Christian as Adjective

Michael Crawford

A recent disagreement within the Evangelical community, highlighted by a Christianity Today editorial, caught my attention as it became very public just before the turn of the year. The argument had heavy political content, but at its base was an age old theological question concerning the nature of Christian mission and ethics. It is an issue that goes back to the earliest days of Jesus’ ministry. It represents a theological question which affects all who would follow Jesus. It would later come to be called Machiavellianism, named after a Renaissance writer, whose political philosophy popularized the notion that “the end justifies the means.” At its worst it allows that in order to accomplish one’s goals (even “good” ones) evil or immoral means are acceptable. The temptation to “success” regardless of cost is present in every human undertaking, including in the Church, when sometimes a noble and even holy endeavor is deemed so worthy that anything may be done to accomplish it, even employing actions which are contrary to confessed values or beliefs. And so we have been and are always tempted to turn “Christian” from a noun to an adjective. We are tempted to become Christian Machiavellians doing whatever the hell it takes to advance the coming of the kingdom of heaven.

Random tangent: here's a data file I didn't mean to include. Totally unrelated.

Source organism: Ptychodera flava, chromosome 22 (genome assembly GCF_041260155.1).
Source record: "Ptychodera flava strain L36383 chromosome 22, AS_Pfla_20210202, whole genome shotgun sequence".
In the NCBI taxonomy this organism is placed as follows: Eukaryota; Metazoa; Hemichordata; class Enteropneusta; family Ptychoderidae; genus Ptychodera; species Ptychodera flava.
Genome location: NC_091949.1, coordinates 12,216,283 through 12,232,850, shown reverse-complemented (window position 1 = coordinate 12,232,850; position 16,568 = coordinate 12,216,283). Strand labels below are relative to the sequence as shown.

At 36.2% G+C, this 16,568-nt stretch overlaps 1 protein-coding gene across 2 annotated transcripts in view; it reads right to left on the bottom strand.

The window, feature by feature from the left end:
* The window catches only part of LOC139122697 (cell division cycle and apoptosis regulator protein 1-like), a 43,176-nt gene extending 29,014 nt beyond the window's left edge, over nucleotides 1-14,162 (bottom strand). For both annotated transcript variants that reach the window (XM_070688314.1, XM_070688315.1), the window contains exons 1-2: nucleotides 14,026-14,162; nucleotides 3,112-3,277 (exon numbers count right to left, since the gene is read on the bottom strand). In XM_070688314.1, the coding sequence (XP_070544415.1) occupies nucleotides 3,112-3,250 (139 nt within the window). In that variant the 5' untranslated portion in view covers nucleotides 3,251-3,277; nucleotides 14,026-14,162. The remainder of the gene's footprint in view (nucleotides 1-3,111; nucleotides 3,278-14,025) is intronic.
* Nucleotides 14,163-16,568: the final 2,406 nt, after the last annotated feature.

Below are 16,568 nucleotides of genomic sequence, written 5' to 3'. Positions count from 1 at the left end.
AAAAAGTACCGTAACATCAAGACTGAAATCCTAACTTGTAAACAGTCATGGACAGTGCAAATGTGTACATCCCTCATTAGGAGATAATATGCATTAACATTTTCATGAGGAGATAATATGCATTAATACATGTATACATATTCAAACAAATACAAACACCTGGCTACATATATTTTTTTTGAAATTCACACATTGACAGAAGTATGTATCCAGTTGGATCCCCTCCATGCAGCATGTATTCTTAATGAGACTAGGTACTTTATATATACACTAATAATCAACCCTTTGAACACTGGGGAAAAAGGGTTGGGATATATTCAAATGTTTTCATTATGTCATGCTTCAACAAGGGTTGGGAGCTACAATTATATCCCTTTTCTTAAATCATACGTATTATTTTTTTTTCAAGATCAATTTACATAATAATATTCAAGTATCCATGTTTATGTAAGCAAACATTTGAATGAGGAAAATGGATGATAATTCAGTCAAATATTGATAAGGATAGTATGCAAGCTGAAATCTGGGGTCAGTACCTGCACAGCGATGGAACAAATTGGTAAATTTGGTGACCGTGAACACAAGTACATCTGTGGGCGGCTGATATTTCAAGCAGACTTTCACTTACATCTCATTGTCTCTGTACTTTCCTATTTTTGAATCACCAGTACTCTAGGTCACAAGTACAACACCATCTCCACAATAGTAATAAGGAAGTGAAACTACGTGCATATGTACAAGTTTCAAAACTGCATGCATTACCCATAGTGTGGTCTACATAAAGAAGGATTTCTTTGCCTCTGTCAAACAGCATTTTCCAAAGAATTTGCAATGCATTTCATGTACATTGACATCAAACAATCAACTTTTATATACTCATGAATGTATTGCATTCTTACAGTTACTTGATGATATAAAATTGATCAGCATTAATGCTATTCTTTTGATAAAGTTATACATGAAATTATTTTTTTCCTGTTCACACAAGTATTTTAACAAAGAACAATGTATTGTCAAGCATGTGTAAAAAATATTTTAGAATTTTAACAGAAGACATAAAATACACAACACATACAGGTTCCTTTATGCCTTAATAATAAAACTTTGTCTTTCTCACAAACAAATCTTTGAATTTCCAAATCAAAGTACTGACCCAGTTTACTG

Admittedly this can seem a prudent way to accomplish a good thing. Except that by Jesus’ example we know that this way is not open to his followers. Shortly after his baptism Jesus spent time in the wilderness (Matthew 4:1-11). Perhaps, among other things, he contemplated how he would approach his mission to proclaim the Good News that the “kingdom of God is at hand.” The devil offered to help. If Jesus would simply fall down and worship him the devil would give Jesus power and authority over all the kingdoms of the world. Power over all the kingdoms! What a way to kick start a ministry! This was undoubtedly a deal that Machiavelli would have snatched up in a New York minute. However, Jesus refused to accomplish a holy end through unholy means, saying “you should serve God alone.” Satan then left him (for the time being).